My son Jesse is a delightful little 6 year old boy. He makes up our happy family of four, including his doting big sister who is 8 and not including our old cat who is a ratbag with a mind of his own!
Jesse has cerebral palsy which effects every aspect of his life. He is non verbal and has limited motor skills, he is peg fed and he has epilepsy. He requires a great amount of support to help him participate in all activities across all areas of his life.
Jesse’s more formal communication journey started with him using a PODD book with partner assisted scanning. This was a great place to start, Jesse became familiar with the symbols in his book and started understanding that those little pictures have meanings and that things happened when he selected one. We modelled this system with Jesse for a long time, however it was often difficult to interpret Jesse’s signals (making a sound or nodding and shaking his head), we were never certain that we were understanding him correctly (and it would have been impossible for people who didn’t know him very well, to communicate with him). It also meant he relied on someone to bring him his book before he could tell us anything!
Jesse has now moved on to using eye gaze technology. This has been a real game changer for Jesse and for us as a family. He has picked it up very quickly and is using it to play games, read books, complete school learning tasks and he is exploring using it for communication. This has allowed Jesse an independence that he has never experienced before. He can select activities, look at books, play simple games. We hope that in time he may be able to communicate more concisely with us without having to rely on someone interpreting his sounds or head movements. He would be able to be clearer in what he wants with many different communication partners, not just the ones that know him well and he can entertain himself without one on one support.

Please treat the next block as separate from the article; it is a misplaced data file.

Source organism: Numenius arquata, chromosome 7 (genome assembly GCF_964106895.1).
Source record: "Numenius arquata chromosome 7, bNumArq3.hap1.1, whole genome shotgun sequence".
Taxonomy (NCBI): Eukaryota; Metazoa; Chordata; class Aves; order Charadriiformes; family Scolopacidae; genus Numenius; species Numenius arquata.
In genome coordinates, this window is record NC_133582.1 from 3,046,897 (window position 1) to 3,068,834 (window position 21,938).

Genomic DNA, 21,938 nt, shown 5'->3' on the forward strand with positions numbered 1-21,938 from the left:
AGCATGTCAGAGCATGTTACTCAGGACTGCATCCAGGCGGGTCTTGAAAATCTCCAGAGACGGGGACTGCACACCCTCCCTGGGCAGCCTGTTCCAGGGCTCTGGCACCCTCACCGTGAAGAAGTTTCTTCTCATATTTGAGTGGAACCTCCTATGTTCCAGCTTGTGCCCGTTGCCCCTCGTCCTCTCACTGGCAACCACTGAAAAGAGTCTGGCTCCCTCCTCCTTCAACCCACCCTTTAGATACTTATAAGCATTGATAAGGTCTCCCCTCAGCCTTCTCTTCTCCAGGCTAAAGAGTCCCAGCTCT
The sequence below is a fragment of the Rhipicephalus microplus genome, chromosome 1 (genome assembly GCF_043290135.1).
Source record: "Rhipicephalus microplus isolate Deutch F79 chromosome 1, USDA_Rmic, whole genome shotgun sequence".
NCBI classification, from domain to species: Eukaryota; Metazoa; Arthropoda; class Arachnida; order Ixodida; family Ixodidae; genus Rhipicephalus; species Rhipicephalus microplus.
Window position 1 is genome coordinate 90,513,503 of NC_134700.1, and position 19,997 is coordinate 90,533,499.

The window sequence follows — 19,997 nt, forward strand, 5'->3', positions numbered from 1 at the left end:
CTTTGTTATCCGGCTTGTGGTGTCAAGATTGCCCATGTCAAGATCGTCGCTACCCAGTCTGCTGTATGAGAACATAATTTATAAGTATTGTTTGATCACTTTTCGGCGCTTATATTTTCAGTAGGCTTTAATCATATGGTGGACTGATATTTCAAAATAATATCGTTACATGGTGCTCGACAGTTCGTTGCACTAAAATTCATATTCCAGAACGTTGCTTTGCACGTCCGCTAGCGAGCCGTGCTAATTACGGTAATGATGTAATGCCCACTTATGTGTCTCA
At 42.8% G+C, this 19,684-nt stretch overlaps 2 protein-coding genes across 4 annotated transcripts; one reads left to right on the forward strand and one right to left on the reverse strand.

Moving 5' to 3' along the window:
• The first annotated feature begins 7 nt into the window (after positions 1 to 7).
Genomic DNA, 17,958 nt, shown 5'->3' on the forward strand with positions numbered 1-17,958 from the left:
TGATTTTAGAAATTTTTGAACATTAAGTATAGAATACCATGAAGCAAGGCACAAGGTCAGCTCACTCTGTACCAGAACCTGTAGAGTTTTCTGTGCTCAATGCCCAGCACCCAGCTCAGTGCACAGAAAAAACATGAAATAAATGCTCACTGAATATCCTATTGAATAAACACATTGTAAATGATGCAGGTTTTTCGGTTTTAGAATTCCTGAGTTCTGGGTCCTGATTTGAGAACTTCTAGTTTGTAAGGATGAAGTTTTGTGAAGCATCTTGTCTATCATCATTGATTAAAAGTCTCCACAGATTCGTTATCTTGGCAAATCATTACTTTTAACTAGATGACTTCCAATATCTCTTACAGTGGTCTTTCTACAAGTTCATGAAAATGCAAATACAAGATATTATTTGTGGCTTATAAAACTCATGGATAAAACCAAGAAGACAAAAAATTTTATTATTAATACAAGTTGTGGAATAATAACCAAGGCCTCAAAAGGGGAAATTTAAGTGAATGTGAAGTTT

The amount of time he can spend practicing, exploring, consolidating skills and understanding concepts has exploded, compared to when he was waiting for a partner to assist him.
As a Mum, it makes me so happy to know that during times when he can’t have someone sitting with him and helping him to play or engage, he could potentially still communicate with us or just actively engage in age appropriate, fun activities. I love that if he feels like it, he can read his favourite books over and over again, rather than waiting for someone to support him, or waiting until bed time for a story! The learning that comes from the ability to repeat the same games/books/ words over and over is much more than what could occur otherwise. I also love hearing him laugh while he repeats his favourite page in the ‘very cranky bear’ book which says ‘no no no no no, no’! Now I hope he doesn’t make a habit of using the word ‘no’ too often as a result of this, I must investigate some ‘yes’ books!
It’s also been great for Jesse to have a form of independent play and communication during those times when families are just busy. This is during the evening for us, around dinner time, (a very common ‘witching hour’ for many families with young children I’m sure). Jesse used to become very distressed when we all sat down to eat dinner. It was very difficult and stressful, we tried lots of different things to help, but I guess it was just boring for him that we were all suddenly too busy to be with him (and kids shows on ABC had finished for the night!). Now he uses this time on his computer and since learning eye gaze I don’t think Jesse has had one night of crying during dinner at all, it’s been amazing!
Jesse has also been practicing his switching and joystick control skills, which he is having success with. He is currently using these for cause and effect games and ‘move and choose’ activities. Practice in this area could also potentially lead to Jesse controlling a power wheelchair in the future, further supporting his ability for independence and active, purposeful participation in life.
We are so grateful that Jesse now has access to eye gaze technology. The fact that he doesn’t have to always rely on others to be his hands, or to be his voice, or to guess what he needs or wants or is thinking, or to be his support. He can do things. All by himself. The way children love to and the way they should all be able to.